Alexander: Eric was on the board. He’s not part of management. The directors set strategy and let the management team run with it. Eric was only one member of the board. He might have played an active role, but that’s before my time, I’m not aware of it. I made it clear to the board that if you’re bringing in a project administrator or project manager, I’m not the guy. I’m the CEO. I run the show. I take your advice and implement it. If they don’t like my implementation they can bring in a new CEO.But Eric had also been private investor [in Intransa] and he still gives me advice. I spoke to him two weeks ago.

Byte and Switch: What have you changed since taking over?

Alexander: We’re increasing our presence in the U.S. space, putting more salespeople in the field. The last few years we concentrated on the international side, mostly China and India.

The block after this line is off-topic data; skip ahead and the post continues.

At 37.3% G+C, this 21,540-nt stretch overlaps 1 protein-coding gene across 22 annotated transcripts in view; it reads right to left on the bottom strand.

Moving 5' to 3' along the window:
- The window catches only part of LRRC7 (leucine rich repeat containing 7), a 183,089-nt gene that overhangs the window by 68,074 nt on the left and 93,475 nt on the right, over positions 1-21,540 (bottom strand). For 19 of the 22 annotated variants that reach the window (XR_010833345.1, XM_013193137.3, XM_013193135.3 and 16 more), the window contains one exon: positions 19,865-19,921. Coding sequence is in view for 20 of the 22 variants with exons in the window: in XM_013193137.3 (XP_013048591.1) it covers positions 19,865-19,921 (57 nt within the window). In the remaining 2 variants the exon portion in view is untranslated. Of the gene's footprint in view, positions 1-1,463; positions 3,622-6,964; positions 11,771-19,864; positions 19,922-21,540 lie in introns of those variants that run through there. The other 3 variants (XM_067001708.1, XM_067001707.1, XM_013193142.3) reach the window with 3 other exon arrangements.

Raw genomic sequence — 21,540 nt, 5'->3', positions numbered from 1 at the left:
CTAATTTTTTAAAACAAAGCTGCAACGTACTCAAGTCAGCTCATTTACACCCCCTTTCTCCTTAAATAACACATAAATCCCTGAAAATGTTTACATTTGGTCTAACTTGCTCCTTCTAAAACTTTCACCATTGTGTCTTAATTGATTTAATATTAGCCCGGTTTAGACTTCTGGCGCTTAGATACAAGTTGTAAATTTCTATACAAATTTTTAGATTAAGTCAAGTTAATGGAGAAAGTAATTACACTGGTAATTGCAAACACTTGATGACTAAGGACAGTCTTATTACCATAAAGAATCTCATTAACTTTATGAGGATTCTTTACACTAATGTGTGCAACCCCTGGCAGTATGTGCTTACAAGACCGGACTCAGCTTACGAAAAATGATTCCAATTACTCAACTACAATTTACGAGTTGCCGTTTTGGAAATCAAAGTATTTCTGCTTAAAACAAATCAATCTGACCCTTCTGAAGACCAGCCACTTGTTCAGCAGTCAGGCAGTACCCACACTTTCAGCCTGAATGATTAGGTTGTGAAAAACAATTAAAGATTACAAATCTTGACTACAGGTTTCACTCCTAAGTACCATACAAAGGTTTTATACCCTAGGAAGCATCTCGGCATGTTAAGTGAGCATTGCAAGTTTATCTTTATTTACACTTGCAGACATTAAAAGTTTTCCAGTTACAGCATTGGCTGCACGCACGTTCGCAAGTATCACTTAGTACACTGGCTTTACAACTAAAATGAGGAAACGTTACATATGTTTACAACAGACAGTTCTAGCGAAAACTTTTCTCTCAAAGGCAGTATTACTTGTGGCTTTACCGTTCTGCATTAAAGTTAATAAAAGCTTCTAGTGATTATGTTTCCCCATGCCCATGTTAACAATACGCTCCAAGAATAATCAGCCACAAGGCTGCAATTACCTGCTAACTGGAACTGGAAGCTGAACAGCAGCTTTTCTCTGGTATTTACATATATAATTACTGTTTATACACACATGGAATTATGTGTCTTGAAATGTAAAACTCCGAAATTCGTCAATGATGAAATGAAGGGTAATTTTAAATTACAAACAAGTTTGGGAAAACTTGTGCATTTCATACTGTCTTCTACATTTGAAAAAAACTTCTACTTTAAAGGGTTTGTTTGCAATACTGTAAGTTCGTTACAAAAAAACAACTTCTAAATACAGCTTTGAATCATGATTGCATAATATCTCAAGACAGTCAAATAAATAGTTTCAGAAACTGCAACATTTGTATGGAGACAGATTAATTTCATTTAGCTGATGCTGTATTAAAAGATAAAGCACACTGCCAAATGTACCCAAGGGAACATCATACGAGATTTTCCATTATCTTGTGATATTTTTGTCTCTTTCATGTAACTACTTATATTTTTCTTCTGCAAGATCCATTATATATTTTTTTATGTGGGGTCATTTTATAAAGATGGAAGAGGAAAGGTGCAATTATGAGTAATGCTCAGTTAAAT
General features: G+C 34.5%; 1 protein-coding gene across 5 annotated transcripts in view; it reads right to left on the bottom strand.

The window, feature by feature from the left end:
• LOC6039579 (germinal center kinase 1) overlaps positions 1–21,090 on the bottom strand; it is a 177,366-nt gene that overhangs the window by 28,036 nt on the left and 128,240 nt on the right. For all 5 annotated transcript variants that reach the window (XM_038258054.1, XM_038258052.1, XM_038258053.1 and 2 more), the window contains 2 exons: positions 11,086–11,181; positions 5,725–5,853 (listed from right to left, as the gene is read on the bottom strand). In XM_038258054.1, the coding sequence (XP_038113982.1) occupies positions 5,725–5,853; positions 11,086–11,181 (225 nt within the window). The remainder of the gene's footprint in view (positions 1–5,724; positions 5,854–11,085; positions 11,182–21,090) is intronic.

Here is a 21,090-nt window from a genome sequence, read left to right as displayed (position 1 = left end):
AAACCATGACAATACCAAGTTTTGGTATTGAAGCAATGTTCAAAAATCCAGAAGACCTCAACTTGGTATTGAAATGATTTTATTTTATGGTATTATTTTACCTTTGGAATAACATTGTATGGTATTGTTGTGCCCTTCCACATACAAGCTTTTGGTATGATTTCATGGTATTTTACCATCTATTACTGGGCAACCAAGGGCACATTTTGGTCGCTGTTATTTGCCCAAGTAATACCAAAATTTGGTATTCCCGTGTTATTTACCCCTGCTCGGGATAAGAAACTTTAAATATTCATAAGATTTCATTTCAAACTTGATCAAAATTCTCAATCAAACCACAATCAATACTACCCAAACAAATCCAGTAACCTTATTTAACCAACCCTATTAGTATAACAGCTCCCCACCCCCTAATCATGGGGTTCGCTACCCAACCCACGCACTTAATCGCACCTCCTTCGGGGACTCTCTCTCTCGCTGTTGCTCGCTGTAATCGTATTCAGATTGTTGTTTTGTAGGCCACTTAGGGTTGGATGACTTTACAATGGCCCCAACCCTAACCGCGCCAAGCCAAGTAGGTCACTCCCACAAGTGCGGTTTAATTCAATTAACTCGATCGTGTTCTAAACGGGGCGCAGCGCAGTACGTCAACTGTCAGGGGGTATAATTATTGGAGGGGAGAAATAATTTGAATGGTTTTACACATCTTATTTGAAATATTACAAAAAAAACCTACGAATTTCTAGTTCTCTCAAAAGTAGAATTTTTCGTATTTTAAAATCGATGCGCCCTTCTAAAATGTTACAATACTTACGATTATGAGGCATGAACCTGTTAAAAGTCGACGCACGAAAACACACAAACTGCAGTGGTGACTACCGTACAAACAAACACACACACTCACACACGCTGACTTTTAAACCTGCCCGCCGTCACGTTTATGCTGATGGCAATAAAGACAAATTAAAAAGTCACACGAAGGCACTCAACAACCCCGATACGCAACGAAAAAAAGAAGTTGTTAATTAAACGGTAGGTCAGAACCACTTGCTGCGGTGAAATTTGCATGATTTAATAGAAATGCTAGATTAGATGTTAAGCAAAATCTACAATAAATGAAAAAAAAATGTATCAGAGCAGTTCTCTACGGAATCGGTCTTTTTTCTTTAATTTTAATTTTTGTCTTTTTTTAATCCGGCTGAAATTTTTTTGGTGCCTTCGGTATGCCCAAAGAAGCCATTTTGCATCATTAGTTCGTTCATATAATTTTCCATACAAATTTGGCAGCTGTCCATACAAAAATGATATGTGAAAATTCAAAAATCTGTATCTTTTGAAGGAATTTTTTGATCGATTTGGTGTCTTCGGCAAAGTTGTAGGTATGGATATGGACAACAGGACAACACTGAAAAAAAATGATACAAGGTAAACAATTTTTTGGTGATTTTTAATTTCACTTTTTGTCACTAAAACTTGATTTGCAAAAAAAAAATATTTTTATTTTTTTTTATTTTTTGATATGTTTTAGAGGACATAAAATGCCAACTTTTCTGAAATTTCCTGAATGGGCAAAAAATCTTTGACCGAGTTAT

Also, there’s been significant change in our product mix. We introduced a new product at SNW, the IP2000 with Raid 5 for SMBs. More important, we are getting the support of Microsoft and working closely with them to get the necessary certification to focus on Microsoft applications. That is key to establishing a presence in the U.S.

Byte and Switch: What did you see as your main goal when you took over as CEO?Alexander: The most important thing to concentrate on was increasing our presence in the U.S. marketplace. We needed to get more in bed with Microsoft. We needed more direct salespeople along with resellers and system integrators. We concentrated on co-development with a partner in Asia [Huawei-3Com] that increased our profit percentage. [See Intransa Expands in China.]

Byte and Switch: Do you expect certification for Microsoft’s Simple SAN program? [See Microsoft Sets Sights on SANs.]